Seafarers held hostage
Oceans Beyond Piracy, the same advocacy group that calculated the economic cost of piracy by the numbers, has just released its second annual installment of it’s “Human Cost of Piracy” report. The study includes a statistical analysis of the threats of violence caused by acts of piracy and was produced in conjunction with data and information from the International Maritime Bureau.
For the first time, the report publishes findings based on the Declaration Condemning Acts of Violence Against Seafarers, which provides for better reporting of the treatment of hostages. The Declaration, was initially signed in Washington in August 2011 by Liberia, the Marshall Islands, Panama, and then by the Bahamas in March 2012, and commits signatory states to submit reports to the IMB on the treatment of seafarers held hostage.
“Thousands are attacked for financial gain without regard for the human cost to attain a ransom,” says Kaija Hurlburt, Project Manager with Oceans Beyond Piracy co-author of the report. “In 2011, at least 3,863 seafarers were fired upon by Somali pirates armed with assault rifles and rocket propelled grenades. While the number of hostages has gone down over the past year, the violence faced by seafarers has remained high and attacks are often carried out with a determined ferocity – even against vessels protected by private security teams.”
Actually, some of the findings are downright scary, and at times encouraging, depending on how you look at it.
By The Numbers
The report found that a total of 3,863 seafarers were fired upon by Somali pirates, down 8% from 2010. Of those, 968 came in close contact with armed pirates who were able to board their vessels and a total of 413 of them were rescued from citadels by naval forces.
A standout number in the report was that the number of seafarers taken hostage in 2011 dropped by 50% with a total of 555, most likely driven by increased security measures taken by crews including the use of armed. In 2010 a total of 1,090 had been taken hostage.
The report adds that a total of at least 1,206 hostages were held captive by Somali pirates in 2011, including the 555 seafarers who fell victim during 2011, 645 who were captured in 2010 and remained captive in 2011, and 6 tourists and aid workers kidnapped on land. The report estimates that the average length of captivity was over 8 months, up 50% over 2010.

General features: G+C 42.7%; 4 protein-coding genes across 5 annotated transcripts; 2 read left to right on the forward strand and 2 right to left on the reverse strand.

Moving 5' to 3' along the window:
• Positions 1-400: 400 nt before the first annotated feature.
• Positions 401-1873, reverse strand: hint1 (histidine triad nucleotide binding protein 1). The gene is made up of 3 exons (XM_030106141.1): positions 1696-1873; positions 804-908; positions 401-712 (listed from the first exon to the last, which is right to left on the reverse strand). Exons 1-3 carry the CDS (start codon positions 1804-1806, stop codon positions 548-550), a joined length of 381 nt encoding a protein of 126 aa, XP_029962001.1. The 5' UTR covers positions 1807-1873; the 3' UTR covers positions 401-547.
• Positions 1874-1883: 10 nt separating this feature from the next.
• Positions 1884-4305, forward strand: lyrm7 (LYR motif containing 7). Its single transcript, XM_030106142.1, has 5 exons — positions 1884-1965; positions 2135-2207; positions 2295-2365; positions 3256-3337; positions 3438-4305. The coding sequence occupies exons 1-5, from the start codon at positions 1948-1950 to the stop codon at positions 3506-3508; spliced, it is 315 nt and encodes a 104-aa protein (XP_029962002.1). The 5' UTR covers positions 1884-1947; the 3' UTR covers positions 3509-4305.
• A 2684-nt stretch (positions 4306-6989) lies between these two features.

Tragically, 35 hostages died during 2011 including; 8 who were killed by pirates during an initial attack or after being taken captive; 8 died from disease or malnutrition while being held; and 19 died in crossfire while being used as human shields and during hostage rescue attempts. Another 3 hostages died after release as a result of abuse they had suffered while in captivity.
In contrast, it is estimated that 111 pirates were killed in 2011 with 78 killed as a result of encounters with naval forces, 30 killed by fellow pirates, and 3 by Puntland police.
The report also shows that all of the crews were subject systematic and daily psychological and physical abuse. In some cases, the report finds, crews were even being used as human shields.
A former hostage tells us: “One day pirates drew us out to the open deck, told us to turn back and stand still facing the sea side. Then we heard how they reloaded their machine guns. We understood nothing. We saw US Navy not far out and we were standing and waiting for about two hours . . .”
The International Maritime Bureau (IMB) notes in the report the experiences of the seafarers from 23 of the 77 vessels hijacked in 2010 and 2011 based on reports submitted by the Flag States of Liberia, the Marshall Islands, Panama and the Bahamas, various ship owners and operators, former hostages, and by the Maritime Piracy Humanitarian Response Programme.
“Various analyses of the Somali piracy problem have so far ignored a meaningful study into the human cost upon the seafarers and their families,” says Captain Pottengal Mukundan, Director of the IMB.
“This report aims to fill this gap and highlight some of the shocking consequences of this crime upon merchant seafarers, who are in the main, silent, involuntary victims. As other initiatives to counter piracy at sea off Somalia have become established, this important area of support to the victim seafarers and their families remains unaddressed. The challenge of any report of this kind is in getting the victims to recall their painful experiences and report them to help victims in the future.”
Full Report: The Human Cost of Piracy 2011
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